Vinod Kumar


Airline tragedy

Korina Waibuta on 21/11/14 posed an important question "What does Australia know that the rest of the world doesn't?" in regards to the disappearance of Malaysian airline flight MH17. Australian PM Tony Abbott's office indicated that he was in possession of information that MH17 was destroyed by a missile from a launcher that had come out of Russia, was fired from inside eastern Ukraine and then returned to Russia. Russia has rejected the allegation and brushed aside Mr Abbott's demand to apologise and compensate the families of those in the tragedy and asked Mr Abbott to present any evidence suggesting that the flight was shot down by Russian-supplied missile.

The Ukraine president said that it wasn't a disaster or accident but an act of terrorism.

As investigations continue the question which now arises is: Why is Malaysia not in the Joint Investigation Team (JIT) probing the MH17 crash of July 17 2014?

Anish Chandra


Silly season

With the onset of summer, resulting in unbearable heat and sleepless nights, it is causing a major catastrophe in the temperamental behaviour of the human being. In the daily news media we read incidents of violent acts, murder, suicide, drowning unprecedented in the cooler months.

My philosophy of the above unusual occurrence clearly suggests that human behaviour does change with adverse weather patterns. Hardly there is any mood to indulge in any social gatherings or prolong conversations.

The tendency for people to short circuit or become over-reactionary on trivial issues is becoming the order of the day. Hence, it would be prudent for most of us to exercise caution in order to avoid such pitfalls.

Another notable experience one endures is the lack of patience and frustration. In my own case this has further aggravated with the daylight savings where one is forced out of bed at 5am (biological time 4am) to get ready and parade at the bus stops and roadways on the way to work.

Half sleepy and drowsy we reach our destination with below par performance at work.

In the afternoon around 5pm, when the sun is at 45 degrees to the West at its peak we descend home like the working pair of bullocks as fast as we can to take shelter in the house or under the tree if there is any.

I wonder if there are any meaningful effects of the daylight savings in Fiji.

Unlike the temperate countries where during the winter, the days are much shorter due to early sunset and in summer the sun is still around as late as 9pm.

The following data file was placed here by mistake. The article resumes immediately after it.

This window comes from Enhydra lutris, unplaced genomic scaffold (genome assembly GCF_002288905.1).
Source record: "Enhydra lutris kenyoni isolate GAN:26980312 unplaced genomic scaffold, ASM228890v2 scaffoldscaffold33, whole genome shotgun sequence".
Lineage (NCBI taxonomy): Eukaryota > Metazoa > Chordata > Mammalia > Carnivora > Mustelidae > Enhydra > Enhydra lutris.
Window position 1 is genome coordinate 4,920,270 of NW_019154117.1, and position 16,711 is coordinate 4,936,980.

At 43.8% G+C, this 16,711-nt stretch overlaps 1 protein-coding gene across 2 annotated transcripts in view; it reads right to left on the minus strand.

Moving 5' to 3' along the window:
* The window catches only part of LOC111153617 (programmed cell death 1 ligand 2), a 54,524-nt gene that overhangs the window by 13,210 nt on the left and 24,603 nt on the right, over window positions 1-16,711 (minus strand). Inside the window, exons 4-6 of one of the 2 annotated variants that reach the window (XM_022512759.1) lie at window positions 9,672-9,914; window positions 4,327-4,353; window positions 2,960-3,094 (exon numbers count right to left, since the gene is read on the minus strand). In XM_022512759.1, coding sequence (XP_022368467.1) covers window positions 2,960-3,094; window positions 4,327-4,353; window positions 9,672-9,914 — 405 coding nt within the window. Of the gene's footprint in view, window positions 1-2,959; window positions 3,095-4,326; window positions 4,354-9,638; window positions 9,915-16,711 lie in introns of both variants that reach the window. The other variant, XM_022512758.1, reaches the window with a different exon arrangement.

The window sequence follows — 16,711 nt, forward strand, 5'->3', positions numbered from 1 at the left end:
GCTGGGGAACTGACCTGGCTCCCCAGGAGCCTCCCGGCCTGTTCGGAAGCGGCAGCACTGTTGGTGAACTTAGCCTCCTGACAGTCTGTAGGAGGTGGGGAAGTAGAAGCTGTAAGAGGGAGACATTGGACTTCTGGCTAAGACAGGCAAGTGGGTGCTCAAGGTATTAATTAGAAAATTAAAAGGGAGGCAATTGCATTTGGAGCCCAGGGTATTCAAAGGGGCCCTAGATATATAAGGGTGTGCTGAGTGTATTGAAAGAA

Hence this could be another contributing factor to our general imbalance in grasping the time factor thus becoming a part of the silly season.

Vishwa Nadan

Simla, Lautoka

Safer than home

Yes, we need more Pitas in our society for their staunch stance against execution style killings in some homes. (The Fiji Times article Safer than home by Pita S. 22/11/2014)

Thanks Pita for highlighting the seriousness of the issue.

A small country like Fiji is confronted by extreme levels of atrocities against women, children and elderly in their own homes.

Individuals like Pita and other human rights advocates in Fiji can empower those who need to be protected and can act as a catalyst in our community to bring about a change in people's mind-set regarding murder, manslaughter, rape, torture and other gender related violence against women and children in our society.

We shouldn't take our gaze away from the existing horrors in our own back yards and neighbourhoods.

When things boil over inside our homes some of us resort to murder, rape, torture and other violent methods to inflict pain and suffering on our own loved ones as an act of revenge, power or for money.

A better approach would be for us to seek counselling and help when we are consumed by crisis, anger or jealousy.

Deaths of innocent victims of domestic violence are having a severe impact on the emotional life of our local community.

Here in Victoria alone around 22,000 victims of domestic violence each night take sanctuary on the street and a majority of them are women and children sleeping in cold unsheltered places, sleeping in cars and living an extremely tough life. (Herald Sun 22/11/2014 and other Australian media).

Responsible governments and other relevant authorities need to ensure that they have various measures put in place such as short term or long term help and accommodation for those who need our help in times of crises.

Tracy White

Melbourne, Australia

Thank you

WE the parents/guardians are the best teachers in the upbringing of children. In the programmed world of today, pre-school centres provide the alternative stepping stone of guiding a child for working parents. From a child's manner, basic tutoring, interaction, socialising, etc. pre-school teachers are parents' substitute in childhood care.

Unlike the complete streams for primary schoolchildren, kindy children are the hard time givers to the teachers with their exploration adventures throughout the year. Early childhood care, tutoring patience and motivating courtesy has our admiration and therefore I would like to acknowledge Edu-Care Centre and not forgetting other kindergarten centres around the nation for their committed contribution towards every child in their care.

The Government tuition assistance for kindergarten centres is much applauded and I hope the Government will also look into competent teachers of eligible kindergarten schools to be included in the civil servants payroll in the near future.


Suva Point

Farewell officer

To be born blue and die blue is the ultimate price a serving officer has to pay.

In that same token, I on behalf of the many former officers who once served with the late IP Aminiasi Cula would like to pay tribute to the man himself.